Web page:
Simply put, I don't believe it is a "contrarian" fund. I think it is a very good strategy to buy solid companies that are trading cheap... either because the market got stupid and was willing to pay idiotic multiples... ie GoPro (NASDAQ:GPRO), Netflix (NASDAQ:NFLX), Chipotle (NYSE:CMG) and Shake Shack (NYSE:SHAK).

Then again... perhaps I am not that far off. After all, this was not always the "Columbia Contrarian Core Fund". Up until 2009, it was simply the Columbia Common Stock Fund, and the portfolio seems to fit right in light with any old fashioned, fundamentals based mutual fund.

Looking at the top holdings, you have Apple (NASDAQ:AAPL), Citigroup (NYSE:C), JPMorgan (NYSE:JPM), Medtronic (NYSE:MDT), Berkshire Hathaway (NYSE:BRK.B), Verizon (NYSE:VZ), Microsoft (NASDAQ:MSFT), Alphabet/Google (NASDAQ:GOOG), CVS (NYSE:CVS), Comcast (NASDAQ:CMCSA), J&J (NYSE:JNJ) and Wells Fargo (NYSE:WFC).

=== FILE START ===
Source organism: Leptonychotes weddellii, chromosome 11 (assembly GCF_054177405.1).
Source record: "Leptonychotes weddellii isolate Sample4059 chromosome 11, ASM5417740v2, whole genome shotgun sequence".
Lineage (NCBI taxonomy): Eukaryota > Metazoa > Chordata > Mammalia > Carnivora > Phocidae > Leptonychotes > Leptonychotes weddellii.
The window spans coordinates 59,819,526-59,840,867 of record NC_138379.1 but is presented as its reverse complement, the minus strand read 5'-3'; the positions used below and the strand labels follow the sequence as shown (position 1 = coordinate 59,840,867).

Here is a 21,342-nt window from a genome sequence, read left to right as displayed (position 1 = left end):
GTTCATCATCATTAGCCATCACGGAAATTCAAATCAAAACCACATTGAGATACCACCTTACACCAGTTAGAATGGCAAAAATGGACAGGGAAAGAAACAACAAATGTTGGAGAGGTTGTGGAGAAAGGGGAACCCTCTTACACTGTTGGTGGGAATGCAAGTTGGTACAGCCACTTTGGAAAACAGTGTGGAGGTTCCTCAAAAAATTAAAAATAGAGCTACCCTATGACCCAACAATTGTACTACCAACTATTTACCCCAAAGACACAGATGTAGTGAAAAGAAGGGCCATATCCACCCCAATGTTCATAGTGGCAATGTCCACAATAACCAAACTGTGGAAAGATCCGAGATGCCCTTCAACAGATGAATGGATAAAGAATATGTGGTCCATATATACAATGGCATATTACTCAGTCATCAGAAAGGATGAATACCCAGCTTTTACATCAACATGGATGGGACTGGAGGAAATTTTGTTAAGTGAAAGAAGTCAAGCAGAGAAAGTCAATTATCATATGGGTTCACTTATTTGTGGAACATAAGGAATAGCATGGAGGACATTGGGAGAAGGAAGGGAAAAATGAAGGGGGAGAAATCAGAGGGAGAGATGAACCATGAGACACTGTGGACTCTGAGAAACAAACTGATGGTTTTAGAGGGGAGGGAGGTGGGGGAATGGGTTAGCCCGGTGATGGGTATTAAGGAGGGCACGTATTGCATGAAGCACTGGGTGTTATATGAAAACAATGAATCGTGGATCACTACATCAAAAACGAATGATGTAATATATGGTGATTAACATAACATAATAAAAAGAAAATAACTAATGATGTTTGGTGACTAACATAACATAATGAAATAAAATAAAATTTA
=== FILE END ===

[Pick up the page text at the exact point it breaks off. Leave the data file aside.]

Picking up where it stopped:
These are all names that are found in pretty much every large cap mutual fund, perhaps the only difference is the strategy is based around buying them low and selling high... but isn't that what every good fund manager is supposed to do?

If you do an search in the investment universe, you find 5 other mutual fund families offering a fund that has "contrarian" in the name. In most of the cases, the fund management explicitly states the opportunity is in the company itself, rather than the fact that it trades near the 52 week average.

The Janus Contrarian Fund, perhaps the most well known contrarian fund states that it is a...

A U.S-centric equity fund, investing opportunistically in non-consensus ideas, unconstrained by sector with flexibility across market cap. Through deep fundamental analysis, we seek to identify underfollowed, underappreciated and undervalued companies undergoing significant, positive change at the company, industry or market sentiment level.